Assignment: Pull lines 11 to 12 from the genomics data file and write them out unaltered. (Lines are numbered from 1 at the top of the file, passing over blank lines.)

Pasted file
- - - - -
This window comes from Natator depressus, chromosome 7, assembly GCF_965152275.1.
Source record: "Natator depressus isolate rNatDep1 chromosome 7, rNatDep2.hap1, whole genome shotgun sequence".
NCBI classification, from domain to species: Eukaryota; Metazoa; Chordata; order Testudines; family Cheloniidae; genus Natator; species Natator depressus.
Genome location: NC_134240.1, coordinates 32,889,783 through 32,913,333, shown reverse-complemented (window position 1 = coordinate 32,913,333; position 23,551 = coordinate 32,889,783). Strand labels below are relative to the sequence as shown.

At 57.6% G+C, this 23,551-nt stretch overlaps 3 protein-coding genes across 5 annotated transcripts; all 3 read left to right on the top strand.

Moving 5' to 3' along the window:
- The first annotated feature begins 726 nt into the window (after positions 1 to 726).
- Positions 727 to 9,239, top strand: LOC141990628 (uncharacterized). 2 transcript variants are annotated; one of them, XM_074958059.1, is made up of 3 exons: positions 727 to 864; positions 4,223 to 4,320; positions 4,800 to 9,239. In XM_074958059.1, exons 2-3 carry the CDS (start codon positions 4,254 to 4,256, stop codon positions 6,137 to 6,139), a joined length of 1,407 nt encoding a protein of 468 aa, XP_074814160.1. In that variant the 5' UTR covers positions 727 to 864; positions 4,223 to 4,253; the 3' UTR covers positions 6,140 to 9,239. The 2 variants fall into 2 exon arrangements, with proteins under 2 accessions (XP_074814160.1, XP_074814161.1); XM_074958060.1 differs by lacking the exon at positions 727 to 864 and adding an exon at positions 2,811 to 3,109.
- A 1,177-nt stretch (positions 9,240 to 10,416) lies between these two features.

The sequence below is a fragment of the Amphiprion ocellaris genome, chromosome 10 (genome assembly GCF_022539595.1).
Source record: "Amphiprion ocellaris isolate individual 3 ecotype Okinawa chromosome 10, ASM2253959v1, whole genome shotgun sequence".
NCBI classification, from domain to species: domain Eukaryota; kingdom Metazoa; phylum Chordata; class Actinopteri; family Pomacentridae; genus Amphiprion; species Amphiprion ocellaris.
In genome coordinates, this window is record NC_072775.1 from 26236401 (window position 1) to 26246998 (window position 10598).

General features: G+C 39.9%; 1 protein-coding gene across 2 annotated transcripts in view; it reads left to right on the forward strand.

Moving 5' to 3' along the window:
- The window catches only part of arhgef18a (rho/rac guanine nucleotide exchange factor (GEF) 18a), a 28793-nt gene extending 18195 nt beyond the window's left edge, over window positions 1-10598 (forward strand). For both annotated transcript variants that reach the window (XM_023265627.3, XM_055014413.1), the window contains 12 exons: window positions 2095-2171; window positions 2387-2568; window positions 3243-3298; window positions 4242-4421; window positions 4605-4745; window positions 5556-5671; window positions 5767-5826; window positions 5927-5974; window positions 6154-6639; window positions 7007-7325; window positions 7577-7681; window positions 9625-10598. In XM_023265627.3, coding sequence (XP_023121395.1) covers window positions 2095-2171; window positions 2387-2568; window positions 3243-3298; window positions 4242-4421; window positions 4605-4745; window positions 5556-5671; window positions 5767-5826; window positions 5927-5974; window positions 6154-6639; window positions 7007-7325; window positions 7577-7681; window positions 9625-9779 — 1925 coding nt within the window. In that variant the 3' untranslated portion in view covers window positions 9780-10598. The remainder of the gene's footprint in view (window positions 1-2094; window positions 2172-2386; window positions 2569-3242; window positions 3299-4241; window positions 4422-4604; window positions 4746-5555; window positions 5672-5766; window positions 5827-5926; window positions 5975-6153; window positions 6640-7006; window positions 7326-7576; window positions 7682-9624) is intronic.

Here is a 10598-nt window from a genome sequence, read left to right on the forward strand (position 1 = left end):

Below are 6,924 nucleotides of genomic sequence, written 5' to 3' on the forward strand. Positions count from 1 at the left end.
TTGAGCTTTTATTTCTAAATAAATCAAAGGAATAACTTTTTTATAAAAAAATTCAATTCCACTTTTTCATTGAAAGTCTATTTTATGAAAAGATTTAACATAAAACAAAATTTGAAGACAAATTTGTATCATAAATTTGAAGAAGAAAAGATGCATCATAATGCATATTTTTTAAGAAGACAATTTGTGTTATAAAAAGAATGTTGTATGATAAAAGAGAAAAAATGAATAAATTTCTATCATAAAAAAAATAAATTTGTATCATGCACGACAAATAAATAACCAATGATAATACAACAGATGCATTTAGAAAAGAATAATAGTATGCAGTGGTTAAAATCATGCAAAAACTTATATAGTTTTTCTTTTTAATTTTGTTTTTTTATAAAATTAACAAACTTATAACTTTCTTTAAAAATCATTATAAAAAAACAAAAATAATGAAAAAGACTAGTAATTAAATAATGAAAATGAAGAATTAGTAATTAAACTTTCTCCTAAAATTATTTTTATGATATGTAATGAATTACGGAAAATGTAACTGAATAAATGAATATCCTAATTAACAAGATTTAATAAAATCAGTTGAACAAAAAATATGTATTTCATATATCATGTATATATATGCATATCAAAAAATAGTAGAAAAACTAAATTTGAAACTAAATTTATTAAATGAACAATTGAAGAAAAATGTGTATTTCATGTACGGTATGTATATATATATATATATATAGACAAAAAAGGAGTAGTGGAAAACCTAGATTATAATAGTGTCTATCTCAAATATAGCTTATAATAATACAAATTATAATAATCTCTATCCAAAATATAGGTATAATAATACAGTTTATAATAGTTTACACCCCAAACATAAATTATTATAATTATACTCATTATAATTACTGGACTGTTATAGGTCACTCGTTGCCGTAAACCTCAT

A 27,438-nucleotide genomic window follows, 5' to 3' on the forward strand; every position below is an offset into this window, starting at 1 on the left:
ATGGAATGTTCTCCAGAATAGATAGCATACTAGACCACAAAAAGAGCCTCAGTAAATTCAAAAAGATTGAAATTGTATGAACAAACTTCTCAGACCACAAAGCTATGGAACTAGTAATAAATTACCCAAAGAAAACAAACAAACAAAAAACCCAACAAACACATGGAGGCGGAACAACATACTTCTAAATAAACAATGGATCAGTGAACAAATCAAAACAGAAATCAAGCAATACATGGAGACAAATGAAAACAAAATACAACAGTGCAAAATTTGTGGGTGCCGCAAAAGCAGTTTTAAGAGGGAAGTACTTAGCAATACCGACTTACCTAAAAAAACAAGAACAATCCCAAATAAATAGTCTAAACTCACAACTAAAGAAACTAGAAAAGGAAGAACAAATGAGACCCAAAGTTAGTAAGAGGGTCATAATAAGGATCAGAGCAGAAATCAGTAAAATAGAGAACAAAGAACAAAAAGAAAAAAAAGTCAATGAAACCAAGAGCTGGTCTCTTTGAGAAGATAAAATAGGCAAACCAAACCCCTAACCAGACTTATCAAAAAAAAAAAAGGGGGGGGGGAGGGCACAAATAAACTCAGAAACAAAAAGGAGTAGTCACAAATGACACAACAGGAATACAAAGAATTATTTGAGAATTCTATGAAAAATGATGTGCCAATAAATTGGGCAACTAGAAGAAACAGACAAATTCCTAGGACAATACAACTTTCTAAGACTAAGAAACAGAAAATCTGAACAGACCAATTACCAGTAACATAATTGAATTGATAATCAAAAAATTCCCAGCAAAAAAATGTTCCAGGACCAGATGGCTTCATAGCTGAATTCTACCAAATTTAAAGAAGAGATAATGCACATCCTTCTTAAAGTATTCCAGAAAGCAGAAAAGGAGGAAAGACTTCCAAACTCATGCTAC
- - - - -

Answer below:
Source record: "Amphiprion ocellaris isolate individual 3 ecotype Okinawa chromosome 10, ASM2253959v1, whole genome shotgun sequence".
NCBI classification, from domain to species: domain Eukaryota; kingdom Metazoa; phylum Chordata; class Actinopteri; family Pomacentridae; genus Amphiprion; species Amphiprion ocellaris.